clock menu more-arrow no yes mobile

Filed under:

Yankees Draft Profile: Pete Crow-Armstrong

Center fielder Pete Crow-Armstrong would be a great fit if he is still on the board for the Yankees on draft night.

Toronto Blue Jays v New York Yankees Photo by Rich Schultz/Getty Images

If you had told the Yankees two years ago they would have a shot at drafting prep centerfielder Pete Crow-Armstrong in 2020, many in the room would have assumed that the previous season had gone totally down the drain. At that point Crow-Armstrong was showing the talent that teams try to tank for. The young Californian has not been able to maintain that type of hype, but he is still an outstanding prospect that the Yankees will be taking a long look at in case he falls to them at the 28th spot in the draft.

Pete Crow-Armstrong has a family background that fans will likely hear a lot about on draft night. His mother, Ashley Crow-Armstrong played the lead character’s mother in the 1994 movie Little Big League, and has many other acting credits to her name. His father Matt Armstrong was also an actor for many years, before becoming an English Teacher.

The younger Crow-Armstrong has made a name for himself at baseball powerhouse Harvard-Westlake high school. This school is no stranger to elite prospects as the program has produced major leaguers Max Fried, Jack Flaherty, and Lucas Giolito.

His performance in high school led to back-to-back selections to Team USA’s U-18 squad. This past season he hit .364/.405/.606 during the U-18 Baseball World Cup. His performance also included rave reviews for his defense where he reportedly robbed multiple home-runs during the tournament.

After being in the conversation for the number one overall pick, he did not match his lofty expectations during the 2019 season. What classifies as struggles for a player of Crow-Armstrong’s ability, was only enough to drop him to the bottom of the first round, or supplemental in the eyes of scouts. He had rebounded this spring, and was climbing back up draft boards when the COVID-19 pandemic cut his season short.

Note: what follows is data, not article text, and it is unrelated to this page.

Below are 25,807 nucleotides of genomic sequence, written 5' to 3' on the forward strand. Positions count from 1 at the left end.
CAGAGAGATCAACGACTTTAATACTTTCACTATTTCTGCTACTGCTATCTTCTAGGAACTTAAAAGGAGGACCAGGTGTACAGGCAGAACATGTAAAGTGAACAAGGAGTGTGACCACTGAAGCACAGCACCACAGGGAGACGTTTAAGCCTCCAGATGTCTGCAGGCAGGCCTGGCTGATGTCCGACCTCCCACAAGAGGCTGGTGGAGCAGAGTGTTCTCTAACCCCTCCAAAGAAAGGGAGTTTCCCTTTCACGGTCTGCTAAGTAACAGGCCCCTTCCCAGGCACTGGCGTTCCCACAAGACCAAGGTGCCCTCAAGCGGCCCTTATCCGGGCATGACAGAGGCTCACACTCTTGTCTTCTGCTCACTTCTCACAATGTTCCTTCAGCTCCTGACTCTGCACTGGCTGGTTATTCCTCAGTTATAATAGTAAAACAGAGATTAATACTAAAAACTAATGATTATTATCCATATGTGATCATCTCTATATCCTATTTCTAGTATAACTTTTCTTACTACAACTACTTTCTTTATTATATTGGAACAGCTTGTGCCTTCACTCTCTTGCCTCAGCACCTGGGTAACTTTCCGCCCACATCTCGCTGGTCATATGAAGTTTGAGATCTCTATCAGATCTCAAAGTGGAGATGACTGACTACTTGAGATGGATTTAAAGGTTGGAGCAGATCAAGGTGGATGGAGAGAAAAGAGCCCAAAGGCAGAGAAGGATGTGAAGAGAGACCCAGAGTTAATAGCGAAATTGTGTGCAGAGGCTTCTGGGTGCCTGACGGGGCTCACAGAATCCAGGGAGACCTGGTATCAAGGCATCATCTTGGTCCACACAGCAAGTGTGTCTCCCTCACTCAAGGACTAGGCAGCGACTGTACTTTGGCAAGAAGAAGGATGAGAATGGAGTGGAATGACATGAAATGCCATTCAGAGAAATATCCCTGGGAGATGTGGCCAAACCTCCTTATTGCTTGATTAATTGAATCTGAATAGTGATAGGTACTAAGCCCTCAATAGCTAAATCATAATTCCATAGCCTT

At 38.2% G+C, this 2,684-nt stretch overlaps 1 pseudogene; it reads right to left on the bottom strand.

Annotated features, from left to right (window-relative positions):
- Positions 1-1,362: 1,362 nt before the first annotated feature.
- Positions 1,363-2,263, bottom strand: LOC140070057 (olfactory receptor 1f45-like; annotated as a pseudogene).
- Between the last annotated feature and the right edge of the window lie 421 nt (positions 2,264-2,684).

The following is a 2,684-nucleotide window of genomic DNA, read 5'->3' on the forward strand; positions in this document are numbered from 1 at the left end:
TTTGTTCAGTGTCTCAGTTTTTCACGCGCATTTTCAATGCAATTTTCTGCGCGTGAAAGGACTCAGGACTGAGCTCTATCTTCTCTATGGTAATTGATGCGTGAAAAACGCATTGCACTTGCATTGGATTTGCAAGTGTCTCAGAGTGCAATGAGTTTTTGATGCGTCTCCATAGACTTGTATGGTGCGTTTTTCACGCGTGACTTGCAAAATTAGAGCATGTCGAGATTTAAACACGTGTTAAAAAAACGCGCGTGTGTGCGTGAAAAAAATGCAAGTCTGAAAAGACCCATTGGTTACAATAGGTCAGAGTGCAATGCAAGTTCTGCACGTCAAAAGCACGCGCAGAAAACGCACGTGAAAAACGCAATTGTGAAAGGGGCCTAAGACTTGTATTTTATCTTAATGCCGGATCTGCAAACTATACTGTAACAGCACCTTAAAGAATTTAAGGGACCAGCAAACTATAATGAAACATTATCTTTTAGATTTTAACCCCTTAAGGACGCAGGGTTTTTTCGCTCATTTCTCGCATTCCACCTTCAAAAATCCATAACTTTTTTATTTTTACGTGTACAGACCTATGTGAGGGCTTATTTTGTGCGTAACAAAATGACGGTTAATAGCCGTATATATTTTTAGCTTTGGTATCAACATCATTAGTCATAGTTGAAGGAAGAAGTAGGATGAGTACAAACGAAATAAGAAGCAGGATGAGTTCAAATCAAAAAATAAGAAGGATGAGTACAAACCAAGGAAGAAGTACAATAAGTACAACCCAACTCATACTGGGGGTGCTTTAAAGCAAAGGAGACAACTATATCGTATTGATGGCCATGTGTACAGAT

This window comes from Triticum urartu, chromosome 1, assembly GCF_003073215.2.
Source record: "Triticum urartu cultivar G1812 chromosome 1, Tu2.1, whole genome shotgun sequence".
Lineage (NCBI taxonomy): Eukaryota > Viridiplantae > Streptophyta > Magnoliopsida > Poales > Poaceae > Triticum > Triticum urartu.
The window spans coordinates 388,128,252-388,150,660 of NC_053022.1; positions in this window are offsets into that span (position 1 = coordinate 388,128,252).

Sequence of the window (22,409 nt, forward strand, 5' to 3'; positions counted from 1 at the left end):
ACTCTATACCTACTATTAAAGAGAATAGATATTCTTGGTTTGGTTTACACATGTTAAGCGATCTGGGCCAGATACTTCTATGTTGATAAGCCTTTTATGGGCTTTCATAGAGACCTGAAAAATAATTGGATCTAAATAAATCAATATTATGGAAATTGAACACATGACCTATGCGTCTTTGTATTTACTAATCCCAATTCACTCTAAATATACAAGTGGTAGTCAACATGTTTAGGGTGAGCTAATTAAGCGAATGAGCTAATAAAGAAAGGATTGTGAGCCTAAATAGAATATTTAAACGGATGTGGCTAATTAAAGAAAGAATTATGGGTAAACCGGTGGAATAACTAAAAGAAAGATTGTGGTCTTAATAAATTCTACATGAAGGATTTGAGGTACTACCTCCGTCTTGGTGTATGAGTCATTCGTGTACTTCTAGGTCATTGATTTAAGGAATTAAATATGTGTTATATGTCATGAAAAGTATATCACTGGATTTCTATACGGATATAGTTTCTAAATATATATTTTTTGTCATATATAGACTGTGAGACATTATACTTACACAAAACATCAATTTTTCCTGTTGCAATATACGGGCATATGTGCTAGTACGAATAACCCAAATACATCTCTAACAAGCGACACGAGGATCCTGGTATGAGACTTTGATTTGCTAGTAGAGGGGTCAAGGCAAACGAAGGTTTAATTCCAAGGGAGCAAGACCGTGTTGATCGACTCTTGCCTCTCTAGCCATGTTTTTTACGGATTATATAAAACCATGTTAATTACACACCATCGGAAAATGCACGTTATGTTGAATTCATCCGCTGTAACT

There are questions if Crow-Armstrong will reach the Yankees when they draft 28th in the draft. Baseball America has him as the 17th best draft prospect, while MLB Pipeline has hime down at 25. Crow-Armstrong is committed to national powerhouse Vanderbilt, and is likely to force teams in that range of the draft to go over their bonus pool allotment in order to sign him. Last year the Yankees used their first round pick on another Vanderbilt commit in Anthony Volpe, and then had to go over-slot bonus money to sign him.

The 6-feet 1-inch lefty has above average tools in terms of speed, defense and his arm. His hit tool rates as average, while currently his power is the only below average tool. Scouts do not agree on his future power production. He is seen as a player with elite bat speed, who consistently makes loud contact. Some scouts think that will translate into more power down the road, while others question if he will ever have more than just average power.

Crow-Armstrong projects to be a plus defender in center field for the foreseeable future. He would be joining a deep position group inside of the Yankees organization. Jasson Dominguez, and Estevan Florial are the first names that stands out to fans, but the Yankees have solid centerfield depth at numerous levels of the low minors.

Pete Crow-Armstrong would be a great addition to the Yankees system if he makes it to them near the end of the first round. The Yankees would likely have to go over slot to sign him, but that is a draft day strategy they have used in the past. The young center-fielder has caught the attention of scouts and has all the tools to be an outstanding professional player.